The comments below describe what it’s about. When we get a few interested, I’ll schedule a meeting at my studio to discuss interests and plans, plus do some drumming.
This MEETUP GROUP is for serious drummers who want to go deeper, and other musicians who may want to learn and blend their instruments in creative ensembles. It does not replace ongoing Monday night drumming meetup, but has a somewhat different focus.
The other meetup group DRUMMING AND DANCE IN MYRTLE BEACH holds weekly sessions called DRUMMING FROM THE HEART. That group is for all levels, with a priority of FUN, AWARENESS, and growing skills to use drumming intuitively in many contexts. Inspired by the traditions. Every Monday, 7 pm, FREE
THIS GROUP is for those willing to try focused study, based on mastering (as if that is ever possible :) some of the greatest rhythms from West Africa: Guinea, Mali, Senegal, Burkina Fasso ... as well as exploring some links to Latin and Jazz-Blues genres. We study versions and arrangements as shared by masters such as Famoudou Konate, Fadouba Oulare, Bolokada Conde, Mamady Wadaba Kourama, Mamady Keita, Sega Cisse, Ibrahima Camara and other great teachers such as Alan Tauber and Monette Marino.
Some experience required, but open to ALL levels. Stay around ... “levels” will vanish as a goal. :)
We will focus on smooth effortless technique, and the “feel” shared by the masters. The drumming will involve learning multiple parts, and how to play in an ensemble. Parts for most rhythms include Breaks, Intro, Outro, djembe accompaniments, djembe solo phrases and improvising, dunun parts for kenkeni, sangban, dununba.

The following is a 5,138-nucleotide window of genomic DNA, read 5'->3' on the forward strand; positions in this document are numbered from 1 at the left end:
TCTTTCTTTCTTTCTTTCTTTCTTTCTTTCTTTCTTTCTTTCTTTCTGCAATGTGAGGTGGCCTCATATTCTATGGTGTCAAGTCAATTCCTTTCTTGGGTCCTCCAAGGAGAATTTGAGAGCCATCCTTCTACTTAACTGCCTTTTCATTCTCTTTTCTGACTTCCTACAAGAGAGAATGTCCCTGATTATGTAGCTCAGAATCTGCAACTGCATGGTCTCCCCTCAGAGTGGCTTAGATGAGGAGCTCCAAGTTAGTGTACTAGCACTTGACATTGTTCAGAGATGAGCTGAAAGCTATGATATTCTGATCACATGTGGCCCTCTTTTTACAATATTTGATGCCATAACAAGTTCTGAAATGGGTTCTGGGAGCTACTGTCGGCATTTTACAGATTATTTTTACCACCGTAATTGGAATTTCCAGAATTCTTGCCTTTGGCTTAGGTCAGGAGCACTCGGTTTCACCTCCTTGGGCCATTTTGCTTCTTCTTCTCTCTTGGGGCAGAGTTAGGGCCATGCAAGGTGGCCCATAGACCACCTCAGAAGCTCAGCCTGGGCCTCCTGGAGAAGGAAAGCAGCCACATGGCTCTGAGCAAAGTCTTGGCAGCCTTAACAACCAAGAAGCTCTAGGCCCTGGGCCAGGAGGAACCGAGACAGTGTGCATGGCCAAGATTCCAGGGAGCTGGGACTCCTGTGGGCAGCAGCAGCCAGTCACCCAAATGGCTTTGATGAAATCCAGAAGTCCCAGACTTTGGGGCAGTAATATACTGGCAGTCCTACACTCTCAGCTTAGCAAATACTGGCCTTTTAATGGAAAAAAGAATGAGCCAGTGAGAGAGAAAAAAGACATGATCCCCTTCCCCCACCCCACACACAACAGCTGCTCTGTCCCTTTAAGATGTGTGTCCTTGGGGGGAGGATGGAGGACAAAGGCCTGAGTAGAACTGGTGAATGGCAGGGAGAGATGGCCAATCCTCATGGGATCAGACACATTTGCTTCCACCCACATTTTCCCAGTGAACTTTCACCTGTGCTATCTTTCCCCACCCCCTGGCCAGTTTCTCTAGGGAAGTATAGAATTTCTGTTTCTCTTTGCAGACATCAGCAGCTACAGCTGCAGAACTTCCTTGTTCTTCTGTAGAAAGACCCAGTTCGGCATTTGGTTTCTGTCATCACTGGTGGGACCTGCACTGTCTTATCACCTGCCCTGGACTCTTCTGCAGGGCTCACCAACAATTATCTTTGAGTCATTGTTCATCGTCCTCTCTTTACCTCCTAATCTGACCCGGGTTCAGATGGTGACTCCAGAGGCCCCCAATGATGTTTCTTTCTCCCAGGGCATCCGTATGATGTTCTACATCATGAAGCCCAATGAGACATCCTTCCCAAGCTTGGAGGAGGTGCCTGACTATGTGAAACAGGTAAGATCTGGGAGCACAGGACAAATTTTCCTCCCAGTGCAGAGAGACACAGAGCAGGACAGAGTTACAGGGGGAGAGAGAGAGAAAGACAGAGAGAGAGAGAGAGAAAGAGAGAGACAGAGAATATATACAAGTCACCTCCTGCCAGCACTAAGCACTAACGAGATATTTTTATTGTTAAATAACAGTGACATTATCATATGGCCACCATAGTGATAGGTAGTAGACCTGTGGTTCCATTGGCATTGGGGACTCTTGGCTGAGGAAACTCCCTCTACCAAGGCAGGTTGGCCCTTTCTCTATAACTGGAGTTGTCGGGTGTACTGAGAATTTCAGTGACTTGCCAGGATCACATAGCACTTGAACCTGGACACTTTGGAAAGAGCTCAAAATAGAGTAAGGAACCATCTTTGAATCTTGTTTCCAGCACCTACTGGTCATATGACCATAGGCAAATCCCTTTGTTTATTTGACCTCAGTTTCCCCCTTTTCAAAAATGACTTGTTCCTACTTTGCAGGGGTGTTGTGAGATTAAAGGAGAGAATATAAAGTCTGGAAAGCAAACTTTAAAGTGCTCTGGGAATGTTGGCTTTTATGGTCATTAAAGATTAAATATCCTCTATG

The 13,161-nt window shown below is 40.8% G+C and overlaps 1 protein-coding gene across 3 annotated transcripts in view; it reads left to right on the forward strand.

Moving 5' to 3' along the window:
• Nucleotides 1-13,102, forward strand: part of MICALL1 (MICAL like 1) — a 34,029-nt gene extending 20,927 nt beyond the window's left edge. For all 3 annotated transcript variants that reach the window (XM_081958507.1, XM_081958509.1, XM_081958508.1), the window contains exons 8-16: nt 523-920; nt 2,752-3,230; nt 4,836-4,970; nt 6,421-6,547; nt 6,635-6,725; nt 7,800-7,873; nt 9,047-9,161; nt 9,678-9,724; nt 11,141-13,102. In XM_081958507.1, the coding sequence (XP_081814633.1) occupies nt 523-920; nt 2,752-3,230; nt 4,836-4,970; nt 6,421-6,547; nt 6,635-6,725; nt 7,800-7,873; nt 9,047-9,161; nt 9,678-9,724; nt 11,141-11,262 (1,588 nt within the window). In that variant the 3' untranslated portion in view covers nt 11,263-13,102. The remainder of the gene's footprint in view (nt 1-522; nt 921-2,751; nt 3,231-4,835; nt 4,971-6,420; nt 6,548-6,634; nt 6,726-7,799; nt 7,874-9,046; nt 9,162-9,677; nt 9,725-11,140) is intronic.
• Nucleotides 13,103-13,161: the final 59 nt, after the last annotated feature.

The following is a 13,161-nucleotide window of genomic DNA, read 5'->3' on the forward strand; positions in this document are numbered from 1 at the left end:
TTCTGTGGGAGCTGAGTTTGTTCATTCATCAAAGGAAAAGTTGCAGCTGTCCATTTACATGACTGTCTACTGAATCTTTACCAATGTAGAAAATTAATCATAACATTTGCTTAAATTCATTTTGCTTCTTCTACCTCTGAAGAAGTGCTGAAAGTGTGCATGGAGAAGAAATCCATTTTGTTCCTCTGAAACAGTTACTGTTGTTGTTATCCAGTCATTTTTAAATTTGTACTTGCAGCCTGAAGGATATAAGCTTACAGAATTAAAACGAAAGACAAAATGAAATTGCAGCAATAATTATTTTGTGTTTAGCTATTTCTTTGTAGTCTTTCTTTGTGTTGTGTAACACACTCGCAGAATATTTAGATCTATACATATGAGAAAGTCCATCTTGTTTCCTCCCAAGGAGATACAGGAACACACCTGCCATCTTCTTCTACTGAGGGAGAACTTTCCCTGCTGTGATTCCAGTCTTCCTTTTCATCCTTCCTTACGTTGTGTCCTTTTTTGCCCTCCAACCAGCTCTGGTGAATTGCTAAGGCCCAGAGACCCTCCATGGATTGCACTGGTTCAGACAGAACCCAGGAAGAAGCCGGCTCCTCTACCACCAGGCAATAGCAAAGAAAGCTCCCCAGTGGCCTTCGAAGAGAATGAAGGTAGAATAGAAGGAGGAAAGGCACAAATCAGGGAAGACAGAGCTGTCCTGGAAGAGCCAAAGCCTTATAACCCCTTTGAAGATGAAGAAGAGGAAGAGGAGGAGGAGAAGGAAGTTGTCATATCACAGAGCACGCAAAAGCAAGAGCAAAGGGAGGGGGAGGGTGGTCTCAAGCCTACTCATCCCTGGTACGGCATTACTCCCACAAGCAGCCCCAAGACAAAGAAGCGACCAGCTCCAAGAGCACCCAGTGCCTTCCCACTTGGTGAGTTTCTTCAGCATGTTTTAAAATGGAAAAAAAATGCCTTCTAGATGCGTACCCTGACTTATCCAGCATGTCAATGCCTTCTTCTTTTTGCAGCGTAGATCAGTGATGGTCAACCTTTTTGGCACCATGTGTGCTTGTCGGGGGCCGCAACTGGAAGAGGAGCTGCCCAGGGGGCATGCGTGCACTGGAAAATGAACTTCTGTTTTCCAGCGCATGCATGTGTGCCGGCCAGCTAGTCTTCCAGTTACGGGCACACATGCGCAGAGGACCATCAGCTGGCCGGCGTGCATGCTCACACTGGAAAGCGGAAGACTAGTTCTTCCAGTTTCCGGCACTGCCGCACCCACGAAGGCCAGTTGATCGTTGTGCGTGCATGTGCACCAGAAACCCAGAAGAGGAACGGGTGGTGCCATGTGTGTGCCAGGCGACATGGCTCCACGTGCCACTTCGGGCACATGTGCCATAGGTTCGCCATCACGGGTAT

As we build ensemble skills we will work on variations and interaction with dancers. Some visits planned to a musicians and dancers group in Wilmington to explore these skills.
Visits to workshops with master musicians such as Bolokada Conde, Wadaba, Sayon Camars, Nansedy Keita will be available.
Also, opportunities for extensive study in West Africa villages. (There’s a three to four week trip planned this winter to Oroco village, Guinea with Wadaba Kourama and others.. a village much the same as it was 1,000 years ago)
Actually, technical is just the surface. That’s how West African drumming has been taught in the US for the last 30 years or so. But that’s not the “real thing”. It is NOT the reality of what the teachers know. Watch videos from villages. A rhythm is seldom played exactly the same way. It’s an ever changing flow and dance. We learn the technique (or it’s basics) then leap into the unkown. On a good day... the music becomes “Real”... passers by are drawn into dance.
For company sometimes we visit fine players and dancers in Wilmington, and the occasional visiting masters.
We plan a performance, combining this group with an Intermediate/advanced class at CCU, Conway.
Professional quality djembes and dununs provided, but you will get help on finding your own drum when ready to buy or upgrade.
Questions? I’m at 617-967-2962 firstname.lastname@example.org North Myrtle Beach.
(PS ... IT’s FREE ... after over 30 years with great drummers, and over 20 years teaching, I’m giving back what has generously been shared. )